Two Games or One?

First of all, thanks to all of you for the lively feedback on last Friday’s column. We appreciate you sounding off about what golf means to you and why you play, what you expect out of the game, and all that stuff. It was enlightening to many of us here that people can play the game for so many “different” reasons, but which all boil down to pretty much the same – the challenge of doing better in a very difficult endeavor.

As we all strive to be better, we can stand in awe of the heights of performance those elite players achieve. To think of shooting 20+ under par for 72 holes is a concept that most of us cannot even begin to imagine for ourselves. The same should be for trying to emulate even the individual shots these top-level tour professionals hit.

One thing I firmly believe has caused most recreational golfers to play far below their full potential is the publicizing of the prodigious distances the professional golfers hit the ball. We are constantly bombarded by television accounts of 325-yard drives and 240-yard 5-iron shots, 160-yard 9-irons, etc. And too many of us process that to mean that’s how far those clubs are supposed to go. But it’s not. No more than your morning jog is supposed to crack the 4-minute mile, or that every fishing trip should produce trophy fish. Or that your business decisions should have the same impact as those made by a counterpart at a multi-billion company.

Very simply, we exist in different worlds than the elite performers, and we should set our expectations in line with our skills and preparation.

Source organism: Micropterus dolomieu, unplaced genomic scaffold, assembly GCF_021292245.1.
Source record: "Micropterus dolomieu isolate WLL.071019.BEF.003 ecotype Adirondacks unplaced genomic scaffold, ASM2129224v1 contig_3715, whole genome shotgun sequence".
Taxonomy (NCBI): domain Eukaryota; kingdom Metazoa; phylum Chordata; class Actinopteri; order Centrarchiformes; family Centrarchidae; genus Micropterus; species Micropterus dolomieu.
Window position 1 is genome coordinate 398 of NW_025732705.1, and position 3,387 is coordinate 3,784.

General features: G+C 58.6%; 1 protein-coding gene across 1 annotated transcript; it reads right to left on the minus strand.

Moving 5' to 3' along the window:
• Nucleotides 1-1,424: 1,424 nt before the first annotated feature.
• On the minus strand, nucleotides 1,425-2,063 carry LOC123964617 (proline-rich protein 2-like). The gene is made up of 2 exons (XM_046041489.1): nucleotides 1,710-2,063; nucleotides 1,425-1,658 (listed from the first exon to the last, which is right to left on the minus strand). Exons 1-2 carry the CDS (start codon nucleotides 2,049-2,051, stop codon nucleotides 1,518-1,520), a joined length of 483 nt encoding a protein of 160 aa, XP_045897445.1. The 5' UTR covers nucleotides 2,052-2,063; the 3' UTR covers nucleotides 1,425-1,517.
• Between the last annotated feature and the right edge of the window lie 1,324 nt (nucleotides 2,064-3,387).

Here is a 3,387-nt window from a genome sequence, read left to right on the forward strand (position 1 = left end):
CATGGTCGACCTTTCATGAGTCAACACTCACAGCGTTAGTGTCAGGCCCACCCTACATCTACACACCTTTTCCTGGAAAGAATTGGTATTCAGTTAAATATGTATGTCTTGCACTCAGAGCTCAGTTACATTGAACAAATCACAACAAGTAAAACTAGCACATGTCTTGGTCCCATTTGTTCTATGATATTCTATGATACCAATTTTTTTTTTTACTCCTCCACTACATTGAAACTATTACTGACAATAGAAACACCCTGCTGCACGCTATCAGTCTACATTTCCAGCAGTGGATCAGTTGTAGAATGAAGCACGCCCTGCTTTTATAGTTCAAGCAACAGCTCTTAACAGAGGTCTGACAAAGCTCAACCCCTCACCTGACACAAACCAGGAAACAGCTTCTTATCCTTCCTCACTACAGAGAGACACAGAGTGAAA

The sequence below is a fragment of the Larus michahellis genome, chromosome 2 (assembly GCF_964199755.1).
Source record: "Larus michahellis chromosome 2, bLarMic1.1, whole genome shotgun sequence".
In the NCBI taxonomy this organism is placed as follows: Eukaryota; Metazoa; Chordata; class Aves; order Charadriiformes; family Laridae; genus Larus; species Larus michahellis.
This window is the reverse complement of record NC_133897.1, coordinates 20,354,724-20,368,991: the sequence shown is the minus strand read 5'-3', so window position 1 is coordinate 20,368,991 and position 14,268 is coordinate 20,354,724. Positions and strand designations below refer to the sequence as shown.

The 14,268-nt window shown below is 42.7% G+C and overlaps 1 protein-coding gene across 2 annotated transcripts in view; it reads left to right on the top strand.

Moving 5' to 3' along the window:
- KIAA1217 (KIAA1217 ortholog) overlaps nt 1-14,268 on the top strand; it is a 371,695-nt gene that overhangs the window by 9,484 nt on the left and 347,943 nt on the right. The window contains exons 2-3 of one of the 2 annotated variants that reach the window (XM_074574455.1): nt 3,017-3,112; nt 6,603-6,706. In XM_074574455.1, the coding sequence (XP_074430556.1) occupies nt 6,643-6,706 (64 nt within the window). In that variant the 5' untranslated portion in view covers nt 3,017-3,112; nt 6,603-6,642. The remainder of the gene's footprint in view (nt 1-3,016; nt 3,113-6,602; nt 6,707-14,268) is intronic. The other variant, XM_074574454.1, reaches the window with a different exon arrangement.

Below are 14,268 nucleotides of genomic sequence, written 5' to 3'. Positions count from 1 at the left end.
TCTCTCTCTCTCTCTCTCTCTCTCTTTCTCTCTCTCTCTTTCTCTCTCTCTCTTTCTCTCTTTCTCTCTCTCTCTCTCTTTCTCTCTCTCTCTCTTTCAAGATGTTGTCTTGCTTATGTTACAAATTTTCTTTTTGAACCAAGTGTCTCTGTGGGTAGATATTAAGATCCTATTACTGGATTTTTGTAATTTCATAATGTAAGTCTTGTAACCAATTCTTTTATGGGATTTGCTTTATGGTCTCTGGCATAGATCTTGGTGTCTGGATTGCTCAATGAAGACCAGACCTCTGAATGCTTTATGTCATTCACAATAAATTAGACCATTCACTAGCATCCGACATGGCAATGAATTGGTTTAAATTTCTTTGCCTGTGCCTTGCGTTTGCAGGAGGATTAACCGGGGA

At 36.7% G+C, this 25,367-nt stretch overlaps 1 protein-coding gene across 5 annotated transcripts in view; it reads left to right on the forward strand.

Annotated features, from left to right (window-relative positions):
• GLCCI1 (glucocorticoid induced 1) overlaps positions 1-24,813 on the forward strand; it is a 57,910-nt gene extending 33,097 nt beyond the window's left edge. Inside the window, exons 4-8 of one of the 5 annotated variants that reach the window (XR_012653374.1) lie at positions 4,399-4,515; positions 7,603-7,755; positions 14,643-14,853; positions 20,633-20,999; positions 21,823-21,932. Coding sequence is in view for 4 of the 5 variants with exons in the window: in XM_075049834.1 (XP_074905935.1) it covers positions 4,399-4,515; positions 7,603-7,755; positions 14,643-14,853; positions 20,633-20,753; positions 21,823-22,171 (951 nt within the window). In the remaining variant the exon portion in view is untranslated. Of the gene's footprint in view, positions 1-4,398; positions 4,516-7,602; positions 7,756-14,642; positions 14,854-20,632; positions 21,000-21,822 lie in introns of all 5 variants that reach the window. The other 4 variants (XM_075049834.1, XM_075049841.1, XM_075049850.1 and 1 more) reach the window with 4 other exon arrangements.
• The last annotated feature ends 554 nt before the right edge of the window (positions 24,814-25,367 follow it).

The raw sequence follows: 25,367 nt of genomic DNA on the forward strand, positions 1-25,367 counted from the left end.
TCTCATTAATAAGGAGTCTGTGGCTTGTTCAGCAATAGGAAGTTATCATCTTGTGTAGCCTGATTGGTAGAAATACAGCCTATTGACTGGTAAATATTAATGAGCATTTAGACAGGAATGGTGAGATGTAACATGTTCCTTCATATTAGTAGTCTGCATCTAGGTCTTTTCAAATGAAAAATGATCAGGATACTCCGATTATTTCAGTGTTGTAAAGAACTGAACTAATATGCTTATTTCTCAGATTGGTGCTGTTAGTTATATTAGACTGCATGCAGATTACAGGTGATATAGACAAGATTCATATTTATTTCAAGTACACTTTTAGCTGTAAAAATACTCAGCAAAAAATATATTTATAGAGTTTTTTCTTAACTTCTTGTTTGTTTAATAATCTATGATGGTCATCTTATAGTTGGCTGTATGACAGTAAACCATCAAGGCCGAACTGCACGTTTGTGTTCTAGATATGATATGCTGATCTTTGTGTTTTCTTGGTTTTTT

Remember, the tour player does this for a living. His entire world revolves around his ability to make the golf ball do what he wants. He employs a personal coach, a personal physical trainer, nutritionist, mental coach, caddie and a team of agents to take care of life’s little distractions like paying bills, going to the cleaners, etc. His focus is only on his golf.

You and I don’t have that luxury. If we are fortunate, we can escape our business and family pressures for a weekly practice session of an hour or so, and one, maybe two rounds of golf. We did not spend an hour a day stretching, or another 2-3 working out. We take a lesson only occasionally – if at all. And we certainly do not have our own shrink.

So why would we think we could even remotely approach the performance benchmarks of these guys? We can’t, and we shouldn’t.

Think about that for a bit, and give yourself a break. If Adam Scott can hit a 5-iron 215-225, your optimum distance is probably more like 175-190. If Phil Mickelson says a routine 9-iron shot is 155, yours is probably more like 130-135.

I would offer a bet to any of you that if you throttled back your “normal” distances by 15-25 yards, and worked on your mechanics at that more controlled pace, you would see 2014 deliver the lowest rounds of your life.

Anyone for a bet?